With the fantasy football draft season right around the corner, I’ve decided to do a breakdown on the fantasy-relevant players on every team, division by division. You can check out the previous columns here:
This column will cover the 49ers and the Seahawks. These two rivals have some of the most interesting and controversial fantasy football players around, from Marshawn Lynch and Percy Harvin to Michael Crabtree and Vernon Davis. Strap in!
San Francisco 49ers
QB: Colin Kaepernick was ridiculously over-hyped going into last season, with Ron Jaworski even saying, “…Kaepernick could be one of the best quarterbacks ever.” To no one but Mr. Jaworski’s great surprise, Kaepernick failed to live up to those lofty standards, finishing as the ninth quarterback in fantasy football. However, there are reasons for encouragement.
Kaepernick started this season very poorly, but he looked like a different player in the second half of the season, scoring at least 17 points in six of his final nine games. Michael Crabtree will be healthy and the 49ers added Stevie Johnson, giving Kaepernick the most talented stable of wide receivers he’s ever had.
Kaep is one of my favorite values this season. Who else has more potential to surprise everyone and break into the top five players at their position? He’s safer than RGIII and he has just as much potential. If you don’t get one of the top QBs in the draft, don’t sleep on Colin Kaepernick.
RB: Frank Gore looked awful last year. In a league where staying healthy and keeping your starting job for a full season guarantees that you’ll finish as a top fantasy running back, Gore finished as only the 13th best fantasy RB. He averaged only 4.1 yards per carry behind the game’s best run-blocking offensive line and he completely disappeared in some games, scoring eight points or less in five of his final eight games. He has RB2 upside, but nothing more than that, and he isn’t a lock to keep his job.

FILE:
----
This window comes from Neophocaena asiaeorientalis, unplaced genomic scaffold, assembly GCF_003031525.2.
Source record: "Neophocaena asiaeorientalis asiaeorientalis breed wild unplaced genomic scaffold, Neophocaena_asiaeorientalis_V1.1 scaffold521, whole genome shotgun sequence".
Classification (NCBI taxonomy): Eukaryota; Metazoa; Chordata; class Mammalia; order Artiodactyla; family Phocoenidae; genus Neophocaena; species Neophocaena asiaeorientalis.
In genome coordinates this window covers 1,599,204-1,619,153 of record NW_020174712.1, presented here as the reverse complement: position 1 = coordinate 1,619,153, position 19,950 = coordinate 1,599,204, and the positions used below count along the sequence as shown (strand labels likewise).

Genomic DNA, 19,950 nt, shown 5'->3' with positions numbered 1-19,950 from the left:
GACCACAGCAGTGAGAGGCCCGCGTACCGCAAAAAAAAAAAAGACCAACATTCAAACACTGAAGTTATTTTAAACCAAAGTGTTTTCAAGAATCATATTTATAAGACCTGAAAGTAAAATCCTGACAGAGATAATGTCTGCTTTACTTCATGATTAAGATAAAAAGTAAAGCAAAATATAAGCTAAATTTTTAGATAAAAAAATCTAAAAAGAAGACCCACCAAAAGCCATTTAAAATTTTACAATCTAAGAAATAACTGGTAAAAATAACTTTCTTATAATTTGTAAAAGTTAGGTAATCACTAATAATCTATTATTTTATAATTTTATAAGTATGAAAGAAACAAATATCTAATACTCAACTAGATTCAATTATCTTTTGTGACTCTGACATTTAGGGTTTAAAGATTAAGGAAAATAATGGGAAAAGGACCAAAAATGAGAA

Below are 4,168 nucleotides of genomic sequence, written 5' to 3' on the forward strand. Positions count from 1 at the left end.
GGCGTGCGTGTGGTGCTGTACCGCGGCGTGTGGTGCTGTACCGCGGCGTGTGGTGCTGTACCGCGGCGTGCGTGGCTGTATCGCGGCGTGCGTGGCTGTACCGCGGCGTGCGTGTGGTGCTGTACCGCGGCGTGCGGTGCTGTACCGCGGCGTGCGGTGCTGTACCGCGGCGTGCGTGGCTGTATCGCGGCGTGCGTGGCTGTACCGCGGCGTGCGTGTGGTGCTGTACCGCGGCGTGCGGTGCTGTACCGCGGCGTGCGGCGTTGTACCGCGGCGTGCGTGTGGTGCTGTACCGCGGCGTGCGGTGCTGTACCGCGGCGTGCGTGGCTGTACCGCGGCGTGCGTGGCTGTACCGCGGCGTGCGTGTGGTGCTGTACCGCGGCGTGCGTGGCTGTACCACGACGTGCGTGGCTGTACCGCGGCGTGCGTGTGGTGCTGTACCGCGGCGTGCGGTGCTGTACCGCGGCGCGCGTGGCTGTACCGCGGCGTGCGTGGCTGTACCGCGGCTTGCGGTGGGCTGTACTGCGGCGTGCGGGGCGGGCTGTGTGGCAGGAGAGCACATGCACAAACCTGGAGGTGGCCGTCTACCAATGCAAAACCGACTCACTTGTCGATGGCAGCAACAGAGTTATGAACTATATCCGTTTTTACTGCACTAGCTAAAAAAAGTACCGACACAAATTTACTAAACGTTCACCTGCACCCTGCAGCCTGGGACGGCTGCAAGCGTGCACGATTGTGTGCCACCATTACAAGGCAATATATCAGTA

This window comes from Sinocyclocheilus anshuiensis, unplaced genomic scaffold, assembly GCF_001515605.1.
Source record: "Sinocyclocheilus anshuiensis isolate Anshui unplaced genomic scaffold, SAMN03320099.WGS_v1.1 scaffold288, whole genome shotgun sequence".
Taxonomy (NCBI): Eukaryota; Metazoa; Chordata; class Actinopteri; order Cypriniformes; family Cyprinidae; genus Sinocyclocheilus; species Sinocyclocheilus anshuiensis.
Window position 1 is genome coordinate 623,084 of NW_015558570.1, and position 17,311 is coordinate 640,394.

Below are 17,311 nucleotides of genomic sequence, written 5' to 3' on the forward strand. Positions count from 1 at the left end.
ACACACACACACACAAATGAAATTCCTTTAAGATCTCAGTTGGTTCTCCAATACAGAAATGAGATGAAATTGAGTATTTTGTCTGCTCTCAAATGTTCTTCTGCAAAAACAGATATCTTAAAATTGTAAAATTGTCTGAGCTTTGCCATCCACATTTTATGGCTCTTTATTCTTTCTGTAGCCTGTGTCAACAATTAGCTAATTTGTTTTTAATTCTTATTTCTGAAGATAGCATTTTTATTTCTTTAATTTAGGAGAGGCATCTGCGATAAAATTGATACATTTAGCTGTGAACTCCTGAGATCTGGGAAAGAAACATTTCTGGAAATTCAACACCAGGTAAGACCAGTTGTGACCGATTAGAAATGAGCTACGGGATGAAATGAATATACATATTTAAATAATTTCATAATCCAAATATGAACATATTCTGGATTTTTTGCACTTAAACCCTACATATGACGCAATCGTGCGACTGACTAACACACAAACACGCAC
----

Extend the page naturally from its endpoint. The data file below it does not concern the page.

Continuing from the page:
You don’t draft a pro-ready running back like Carlos Hyde in round two if you aren’t planning on using him. If Gore is injured or ineffective, Hyde looks to have the first shot at the starting running back job. He’s a bruising, physical running back who averaged more than 7.1 YPC playing in the Big 10 last year. He has RB1 potential if he were to get 15+ carries per game behind that offensive line, making him my ideal RB3 this year, assuming you have a wide receiver for your flex position.
The only other thing hurting his value are the other running backs, Marcus Lattimore and Kendall Hunter, waiting to steal carries as well. Lattimore has torn every ligament in his right knee and his ACL in his left, making him a total wild card, while Hunter is a steady, if unspectacular runner. I like Lattimore as a late-round flier in a very deep league.
WR: The 49ers figure to throw more often this year, given their impressive group of wide receivers. Michael Crabtree headlines the bunch, and he figures to be a top 20 receiver in fantasy football this year. He was less than impressive during the regular season after returning from his Achilles injury, but YOU try running with a banged-up Achilles! He looked better by the end of the postseason and he’ll likely average at least eight targets per game. With Kaepernick, one of the best in the NFL at throwing the ball downfield, throwing to him, Crabtree should be a sure bet for 1000+ yards and 7+ TDs this year.
Anquan Boldin held down the fort marvelously last year while Crabtree was injured, but there just isn’t much upside for him this year. There are just
too many mouths to feed in San Francisco and the 49ers will still be a run-heavy team. On the bright side, you can get him for dirt cheap in most drafts so far this year, so he’s a guy I’m targeting as a solid backup, just don’t expect him to put up numbers like he did last year.
Steve Johnson will be more valuable to the 49ers than he will to fantasy teams, and i think it’s very unlikely that he’s worth anything in fantasy this year. Keep an eye on rookie Bruce Ellington. He’s the brother of Cardinals running back Andre Ellington, and he profiles as a very talented deep threat. Don’t draft him, but if he steals the third wide receiving job from Steve Johnson he could be worth a look on the waiver wire.
TE: Ah Vernon Davis. Last year Davis finished only behind Jimmy Graham at tight end with 850 yards and 13 touchdowns. I don’t know about you, but neither of those totals seem repeatable to me. Davis’ production dropped significantly once Crabtree returned, and the addition of Steve Johnson won’t help either. If you extrapolate Davis’ numbers over the last 7 games of the season, including the playoffs, he’d have about 500 yards and about 11 touchdowns, good for the number six tight end. His contract situation worries me as well, as the 49ers don’t need to acquiesce to his request given their new receiving option and their quality replacement in Vance McDonald.